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yperthrophic Obstructed Cardiomyopathy) and Myectomy

Hyperthrophic Obstructed Cardiomyopathy) and Myectomy

Hypertrophic Obstructive CardioMyopathy (HOCM) is a relatively uncommon disease, whereby a muscle bar blocks the outflow of the heart, just beneath the aortic valve. Most patients don’t notice any symptoms, which include shortness of breath, abnormal cardiac rhythm or chest pain. Treatment is based on drugs to slow down the heart rate and/or use of pacemaker. Some cases may require a catheter base procedure or open heart surgery.

The Surgery

Conventionally, the heart is accessed via a vertical incision over the breastbone (called ‘sternum’).
Cardiopulmonary bypass (CPB) and cardiac preservation are then established (please see ‘Cardiopulmonary Bypass and the Heart-Lung Machine’ and ‘Cardiac Preservation’).

The aorta is opened, the muscle obstructing the outflow of the heart is resected through the aortic valve. Extreme care is taken not to injury the aortic valve and clean all debris. The aorta is closed and air is evacuated from the heart.

The blood supply to the heart is resumed and it starts to beat again. Sometimes, a small electric shock is used to re-establish normal rhythm. Finally, the heart takes over the circulation again and the heart-lung machine is disconnected.
Afterwards, the surgeon controls potential sites of bleeding and inserts chest drains. A temporary pacemaker wire is also inserted. Drains and wires are removed in ICU or ward when no longer required.
The breastbone is closed with stainless steel wires. They will remain in your bone and should not activate metal detectors.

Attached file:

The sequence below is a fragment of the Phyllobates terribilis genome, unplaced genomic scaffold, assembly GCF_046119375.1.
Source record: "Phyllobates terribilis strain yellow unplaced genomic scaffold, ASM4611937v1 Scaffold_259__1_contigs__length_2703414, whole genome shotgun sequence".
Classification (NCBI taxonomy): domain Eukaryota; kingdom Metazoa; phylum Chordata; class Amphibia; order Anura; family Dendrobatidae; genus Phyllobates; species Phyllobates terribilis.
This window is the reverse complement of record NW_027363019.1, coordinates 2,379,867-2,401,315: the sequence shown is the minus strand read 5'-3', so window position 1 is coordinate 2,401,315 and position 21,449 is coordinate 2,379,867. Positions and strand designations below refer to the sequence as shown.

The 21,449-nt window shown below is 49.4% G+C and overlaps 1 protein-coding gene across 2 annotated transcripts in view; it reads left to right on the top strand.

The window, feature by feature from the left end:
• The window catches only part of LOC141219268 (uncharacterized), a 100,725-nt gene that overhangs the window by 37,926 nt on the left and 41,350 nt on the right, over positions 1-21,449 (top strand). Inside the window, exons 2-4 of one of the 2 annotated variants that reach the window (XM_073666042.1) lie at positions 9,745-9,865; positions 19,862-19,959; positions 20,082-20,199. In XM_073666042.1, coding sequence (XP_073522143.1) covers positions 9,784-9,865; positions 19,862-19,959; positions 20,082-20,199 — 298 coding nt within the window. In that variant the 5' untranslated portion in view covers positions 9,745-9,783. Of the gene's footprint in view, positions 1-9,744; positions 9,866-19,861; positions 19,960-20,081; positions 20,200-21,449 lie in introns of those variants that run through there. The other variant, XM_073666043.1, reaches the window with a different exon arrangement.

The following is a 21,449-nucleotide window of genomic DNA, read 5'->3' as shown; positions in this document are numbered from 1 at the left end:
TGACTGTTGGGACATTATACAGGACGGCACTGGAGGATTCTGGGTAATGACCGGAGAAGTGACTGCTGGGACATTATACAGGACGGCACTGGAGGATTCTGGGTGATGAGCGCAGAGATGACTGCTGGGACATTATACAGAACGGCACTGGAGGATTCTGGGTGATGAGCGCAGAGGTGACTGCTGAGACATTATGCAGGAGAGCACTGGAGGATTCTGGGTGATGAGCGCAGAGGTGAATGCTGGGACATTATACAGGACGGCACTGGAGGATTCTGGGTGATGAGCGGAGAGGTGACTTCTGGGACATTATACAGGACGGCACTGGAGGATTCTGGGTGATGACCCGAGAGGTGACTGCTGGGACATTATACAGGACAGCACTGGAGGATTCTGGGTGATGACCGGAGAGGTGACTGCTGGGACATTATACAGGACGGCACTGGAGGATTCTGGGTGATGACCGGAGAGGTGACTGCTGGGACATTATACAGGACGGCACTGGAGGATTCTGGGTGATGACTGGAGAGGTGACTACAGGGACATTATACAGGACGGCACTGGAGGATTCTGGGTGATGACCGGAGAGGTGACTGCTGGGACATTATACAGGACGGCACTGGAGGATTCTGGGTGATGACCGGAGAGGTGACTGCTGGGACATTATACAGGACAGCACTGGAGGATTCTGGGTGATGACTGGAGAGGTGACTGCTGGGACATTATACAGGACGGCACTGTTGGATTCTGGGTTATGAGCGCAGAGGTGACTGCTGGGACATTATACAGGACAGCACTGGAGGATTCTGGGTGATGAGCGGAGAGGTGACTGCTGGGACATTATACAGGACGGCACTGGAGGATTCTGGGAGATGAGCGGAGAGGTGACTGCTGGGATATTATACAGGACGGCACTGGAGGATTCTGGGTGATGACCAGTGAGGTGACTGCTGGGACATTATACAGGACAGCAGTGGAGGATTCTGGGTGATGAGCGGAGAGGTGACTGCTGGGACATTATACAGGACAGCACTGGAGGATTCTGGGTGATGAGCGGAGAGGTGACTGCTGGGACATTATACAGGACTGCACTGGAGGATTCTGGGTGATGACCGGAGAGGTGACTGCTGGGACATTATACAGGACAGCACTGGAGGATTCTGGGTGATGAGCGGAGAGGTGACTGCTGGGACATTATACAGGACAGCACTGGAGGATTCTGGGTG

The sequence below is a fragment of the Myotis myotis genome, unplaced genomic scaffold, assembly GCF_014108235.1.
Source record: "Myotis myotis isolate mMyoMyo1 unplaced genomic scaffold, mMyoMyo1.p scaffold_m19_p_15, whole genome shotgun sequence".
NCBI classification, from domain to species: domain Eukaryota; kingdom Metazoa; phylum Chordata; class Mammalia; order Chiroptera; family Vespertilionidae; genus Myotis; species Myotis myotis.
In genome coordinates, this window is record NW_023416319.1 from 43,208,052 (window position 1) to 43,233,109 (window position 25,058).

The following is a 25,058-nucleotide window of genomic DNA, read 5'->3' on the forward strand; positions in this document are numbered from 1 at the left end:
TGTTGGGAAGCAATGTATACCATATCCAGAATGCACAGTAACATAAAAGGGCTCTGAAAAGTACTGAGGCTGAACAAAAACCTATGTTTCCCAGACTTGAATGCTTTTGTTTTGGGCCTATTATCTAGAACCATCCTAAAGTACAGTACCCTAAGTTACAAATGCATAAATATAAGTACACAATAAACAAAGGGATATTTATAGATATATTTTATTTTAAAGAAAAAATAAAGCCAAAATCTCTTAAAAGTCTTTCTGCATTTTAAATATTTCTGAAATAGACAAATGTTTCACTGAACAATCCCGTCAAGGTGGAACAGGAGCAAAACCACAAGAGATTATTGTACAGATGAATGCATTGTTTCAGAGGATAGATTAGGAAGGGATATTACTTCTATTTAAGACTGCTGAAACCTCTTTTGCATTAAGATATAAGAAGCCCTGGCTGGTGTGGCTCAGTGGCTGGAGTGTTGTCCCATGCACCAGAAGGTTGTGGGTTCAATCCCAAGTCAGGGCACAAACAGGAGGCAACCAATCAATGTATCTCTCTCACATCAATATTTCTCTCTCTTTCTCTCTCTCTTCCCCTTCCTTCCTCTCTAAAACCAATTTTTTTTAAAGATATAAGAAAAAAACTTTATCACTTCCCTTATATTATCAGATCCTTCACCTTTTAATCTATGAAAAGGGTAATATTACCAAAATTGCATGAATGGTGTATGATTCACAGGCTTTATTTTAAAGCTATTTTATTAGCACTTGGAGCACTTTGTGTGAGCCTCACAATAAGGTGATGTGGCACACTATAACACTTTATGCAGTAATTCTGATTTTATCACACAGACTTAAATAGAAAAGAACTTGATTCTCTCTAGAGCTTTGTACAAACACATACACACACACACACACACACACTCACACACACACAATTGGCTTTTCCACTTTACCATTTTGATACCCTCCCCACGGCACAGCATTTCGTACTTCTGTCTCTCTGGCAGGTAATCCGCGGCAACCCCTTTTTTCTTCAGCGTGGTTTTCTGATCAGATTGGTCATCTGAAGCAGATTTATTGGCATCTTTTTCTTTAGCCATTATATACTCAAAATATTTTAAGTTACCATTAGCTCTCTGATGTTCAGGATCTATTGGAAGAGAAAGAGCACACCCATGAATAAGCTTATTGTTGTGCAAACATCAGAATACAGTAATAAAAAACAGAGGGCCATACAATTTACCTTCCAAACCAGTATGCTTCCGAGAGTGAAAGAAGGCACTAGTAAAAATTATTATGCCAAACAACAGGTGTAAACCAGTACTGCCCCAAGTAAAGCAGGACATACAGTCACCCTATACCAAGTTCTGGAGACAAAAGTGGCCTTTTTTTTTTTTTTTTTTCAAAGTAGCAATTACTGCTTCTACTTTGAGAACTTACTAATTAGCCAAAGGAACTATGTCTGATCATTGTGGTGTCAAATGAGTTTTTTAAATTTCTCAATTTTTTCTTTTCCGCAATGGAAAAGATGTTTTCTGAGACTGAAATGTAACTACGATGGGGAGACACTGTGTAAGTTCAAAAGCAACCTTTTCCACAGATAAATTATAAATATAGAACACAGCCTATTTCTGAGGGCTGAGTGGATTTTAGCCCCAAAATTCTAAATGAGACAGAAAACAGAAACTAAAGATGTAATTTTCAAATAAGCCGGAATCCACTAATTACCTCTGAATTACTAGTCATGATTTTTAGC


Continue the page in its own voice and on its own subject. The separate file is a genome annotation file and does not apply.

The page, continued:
Commonly Associated Procedures with Myectomy

Associated Risks

Cardiac surgery is routinely performed all over the world. Australia ranks very well internationally, reflecting a high standard of care from both the operative setup and the hospital systems. As with any medical procedure, in a small number of cases, complications (adverse events) may occur.

The 5 major risks are bleeding and blood transfusion, mediastinitis (infection deeper to the chest bone), heart attack, stroke and even death. Other risks include need for pacemaker and organ failure (e.g. heart, lungs, kidneys).

The risk of infections, heart and lung problems and thrombosis increases with diabetes, obesity and smoking.

Please speak to your surgeon regarding your individual circumstances and any questions or doubts you may have.

For information about associated risks of cardiac surgery, please click here.

For an appointment or seeking a second opinion with Dr Provenzano, please contact:

Gold Coast Private Specialist Suites 14 Hill Street, Southport

P: (07) 5699 8258   F: (07) 5676 6784

Dr Sylvio Provenzano


Dr Sylvio Provenzano is an exam-qualified Cardiothoracic Surgeon by the Royal Australasian College of Surgeons (RACS). He specialises in cardiac, thoracic and congenital cardiac surgery.

Opening Hours

Gold Coast Private Specialist Suites

14 Hill Street, Southport 4215
9:00 – 16:00
Phone: (07) 5699 8258
Fax: (07) 5676 6784
PO Box 809, Southport BC, Qld 4215